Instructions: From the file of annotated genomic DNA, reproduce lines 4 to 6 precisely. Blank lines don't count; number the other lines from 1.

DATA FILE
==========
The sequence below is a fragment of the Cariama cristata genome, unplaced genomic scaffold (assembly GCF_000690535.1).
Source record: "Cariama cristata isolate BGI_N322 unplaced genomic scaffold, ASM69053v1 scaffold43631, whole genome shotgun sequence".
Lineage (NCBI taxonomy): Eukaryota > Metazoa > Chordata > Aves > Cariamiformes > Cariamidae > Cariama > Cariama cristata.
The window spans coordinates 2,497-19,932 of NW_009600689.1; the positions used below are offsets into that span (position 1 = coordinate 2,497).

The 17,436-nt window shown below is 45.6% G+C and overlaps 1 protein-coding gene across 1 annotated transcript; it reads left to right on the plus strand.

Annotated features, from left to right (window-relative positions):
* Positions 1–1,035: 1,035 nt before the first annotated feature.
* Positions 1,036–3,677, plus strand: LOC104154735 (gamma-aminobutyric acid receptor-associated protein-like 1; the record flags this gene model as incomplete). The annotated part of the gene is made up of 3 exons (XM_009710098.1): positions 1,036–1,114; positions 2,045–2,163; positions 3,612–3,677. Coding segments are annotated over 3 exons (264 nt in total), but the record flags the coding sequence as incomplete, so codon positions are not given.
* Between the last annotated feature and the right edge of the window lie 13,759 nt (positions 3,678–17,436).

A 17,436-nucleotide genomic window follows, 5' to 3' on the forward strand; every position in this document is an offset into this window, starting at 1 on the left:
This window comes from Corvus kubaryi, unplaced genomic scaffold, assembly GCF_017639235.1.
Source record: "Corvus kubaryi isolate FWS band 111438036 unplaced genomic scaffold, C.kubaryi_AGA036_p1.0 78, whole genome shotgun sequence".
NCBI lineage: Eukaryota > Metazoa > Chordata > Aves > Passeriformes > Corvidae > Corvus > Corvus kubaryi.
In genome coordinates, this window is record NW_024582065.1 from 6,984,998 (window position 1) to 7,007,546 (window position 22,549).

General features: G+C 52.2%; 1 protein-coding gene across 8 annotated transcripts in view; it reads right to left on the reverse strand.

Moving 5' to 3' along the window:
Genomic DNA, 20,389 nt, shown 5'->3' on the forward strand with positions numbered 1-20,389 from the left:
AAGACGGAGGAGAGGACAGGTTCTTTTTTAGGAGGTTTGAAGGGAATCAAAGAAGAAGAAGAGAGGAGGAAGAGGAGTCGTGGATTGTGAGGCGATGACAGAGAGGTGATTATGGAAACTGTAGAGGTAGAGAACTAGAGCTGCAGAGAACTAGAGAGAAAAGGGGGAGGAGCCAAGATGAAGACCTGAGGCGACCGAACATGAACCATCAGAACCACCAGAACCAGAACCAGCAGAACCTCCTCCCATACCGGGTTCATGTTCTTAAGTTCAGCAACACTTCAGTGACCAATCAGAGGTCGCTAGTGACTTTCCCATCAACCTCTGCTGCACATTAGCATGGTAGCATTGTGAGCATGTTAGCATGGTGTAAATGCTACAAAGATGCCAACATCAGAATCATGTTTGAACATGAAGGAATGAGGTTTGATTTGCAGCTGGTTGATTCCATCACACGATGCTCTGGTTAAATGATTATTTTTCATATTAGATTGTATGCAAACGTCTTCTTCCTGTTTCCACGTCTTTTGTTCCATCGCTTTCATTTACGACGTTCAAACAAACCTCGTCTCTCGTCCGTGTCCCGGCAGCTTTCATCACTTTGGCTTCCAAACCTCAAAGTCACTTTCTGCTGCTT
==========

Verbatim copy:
The window spans coordinates 2,497-19,932 of NW_009600689.1; the positions used below are offsets into that span (position 1 = coordinate 2,497).

The 17,436-nt window shown below is 45.6% G+C and overlaps 1 protein-coding gene across 1 annotated transcript; it reads left to right on the plus strand.

Annotated features, from left to right (window-relative positions):